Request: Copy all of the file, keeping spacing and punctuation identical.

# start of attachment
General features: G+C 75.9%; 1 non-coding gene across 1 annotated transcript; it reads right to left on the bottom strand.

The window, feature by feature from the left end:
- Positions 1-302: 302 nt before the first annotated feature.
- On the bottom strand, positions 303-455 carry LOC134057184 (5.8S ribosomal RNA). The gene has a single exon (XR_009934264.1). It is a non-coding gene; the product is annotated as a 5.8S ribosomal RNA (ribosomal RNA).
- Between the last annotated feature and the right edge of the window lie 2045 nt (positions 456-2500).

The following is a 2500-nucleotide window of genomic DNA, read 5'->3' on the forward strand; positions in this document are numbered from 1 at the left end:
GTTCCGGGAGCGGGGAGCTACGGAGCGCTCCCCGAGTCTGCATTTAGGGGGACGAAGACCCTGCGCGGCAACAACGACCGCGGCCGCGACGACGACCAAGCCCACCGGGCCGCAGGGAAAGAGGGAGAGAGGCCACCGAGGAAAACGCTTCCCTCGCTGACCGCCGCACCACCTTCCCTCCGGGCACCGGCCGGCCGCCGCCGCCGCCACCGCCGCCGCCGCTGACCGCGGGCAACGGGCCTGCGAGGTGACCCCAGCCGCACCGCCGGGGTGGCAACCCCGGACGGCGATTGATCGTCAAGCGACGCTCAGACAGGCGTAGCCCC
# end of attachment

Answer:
General features: G+C 75.9%; 1 non-coding gene across 1 annotated transcript; it reads right to left on the bottom strand.

The window, feature by feature from the left end:
- Positions 1-302: 302 nt before the first annotated feature.
- On the bottom strand, positions 303-455 carry LOC134057184 (5.8S ribosomal RNA). The gene has a single exon (XR_009934264.1). It is a non-coding gene; the product is annotated as a 5.8S ribosomal RNA (ribosomal RNA).
- Between the last annotated feature and the right edge of the window lie 2045 nt (positions 456-2500).

The following is a 2500-nucleotide window of genomic DNA, read 5'->3' on the forward strand; positions in this document are numbered from 1 at the left end:
GTTCCGGGAGCGGGGAGCTACGGAGCGCTCCCCGAGTCTGCATTTAGGGGGACGAAGACCCTGCGCGGCAACAACGACCGCGGCCGCGACGACGACCAAGCCCACCGGGCCGCAGGGAAAGAGGGAGAGAGGCCACCGAGGAAAACGCTTCCCTCGCTGACCGCCGCACCACCTTCCCTCCGGGCACCGGCCGGCCGCCGCCGCCGCCACCGCCGCCGCCGCTGACCGCGGGCAACGGGCCTGCGAGGTGACCCCAGCCGCACCGCCGGGGTGGCAACCCCGGACGGCGATTGATCGTCAAGCGACGCTCAGACAGGCGTAGCCCC